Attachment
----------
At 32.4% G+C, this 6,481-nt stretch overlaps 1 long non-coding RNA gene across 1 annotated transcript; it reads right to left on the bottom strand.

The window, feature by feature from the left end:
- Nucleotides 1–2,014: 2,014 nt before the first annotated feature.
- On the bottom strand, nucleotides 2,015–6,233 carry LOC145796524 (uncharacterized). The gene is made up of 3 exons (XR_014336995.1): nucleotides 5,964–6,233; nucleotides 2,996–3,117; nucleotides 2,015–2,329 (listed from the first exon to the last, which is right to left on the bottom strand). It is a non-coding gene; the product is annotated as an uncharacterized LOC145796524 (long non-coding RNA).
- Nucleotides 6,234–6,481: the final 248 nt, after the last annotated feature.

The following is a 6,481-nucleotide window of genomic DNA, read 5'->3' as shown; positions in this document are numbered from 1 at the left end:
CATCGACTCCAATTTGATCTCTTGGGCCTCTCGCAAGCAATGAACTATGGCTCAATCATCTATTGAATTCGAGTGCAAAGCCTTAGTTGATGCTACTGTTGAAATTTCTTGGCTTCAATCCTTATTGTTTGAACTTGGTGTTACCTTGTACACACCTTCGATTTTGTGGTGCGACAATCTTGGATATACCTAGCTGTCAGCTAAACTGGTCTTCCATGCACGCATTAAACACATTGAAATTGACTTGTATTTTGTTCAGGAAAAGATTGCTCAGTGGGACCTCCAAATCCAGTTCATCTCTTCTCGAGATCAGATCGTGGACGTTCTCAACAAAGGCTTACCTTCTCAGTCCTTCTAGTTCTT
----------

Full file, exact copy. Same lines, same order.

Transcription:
At 32.4% G+C, this 6,481-nt stretch overlaps 1 long non-coding RNA gene across 1 annotated transcript; it reads right to left on the bottom strand.

The window, feature by feature from the left end:
- Nucleotides 1–2,014: 2,014 nt before the first annotated feature.
- On the bottom strand, nucleotides 2,015–6,233 carry LOC145796524 (uncharacterized). The gene is made up of 3 exons (XR_014336995.1): nucleotides 5,964–6,233; nucleotides 2,996–3,117; nucleotides 2,015–2,329 (listed from the first exon to the last, which is right to left on the bottom strand). It is a non-coding gene; the product is annotated as an uncharacterized LOC145796524 (long non-coding RNA).
- Nucleotides 6,234–6,481: the final 248 nt, after the last annotated feature.

The following is a 6,481-nucleotide window of genomic DNA, read 5'->3' as shown; positions in this document are numbered from 1 at the left end:
CATCGACTCCAATTTGATCTCTTGGGCCTCTCGCAAGCAATGAACTATGGCTCAATCATCTATTGAATTCGAGTGCAAAGCCTTAGTTGATGCTACTGTTGAAATTTCTTGGCTTCAATCCTTATTGTTTGAACTTGGTGTTACCTTGTACACACCTTCGATTTTGTGGTGCGACAATCTTGGATATACCTAGCTGTCAGCTAAACTGGTCTTCCATGCACGCATTAAACACATTGAAATTGACTTGTATTTTGTTCAGGAAAAGATTGCTCAGTGGGACCTCCAAATCCAGTTCATCTCTTCTCGAGATCAGATCGTGGACGTTCTCAACAAAGGCTTACCTTCTCAGTCCTTCTAGTTCTT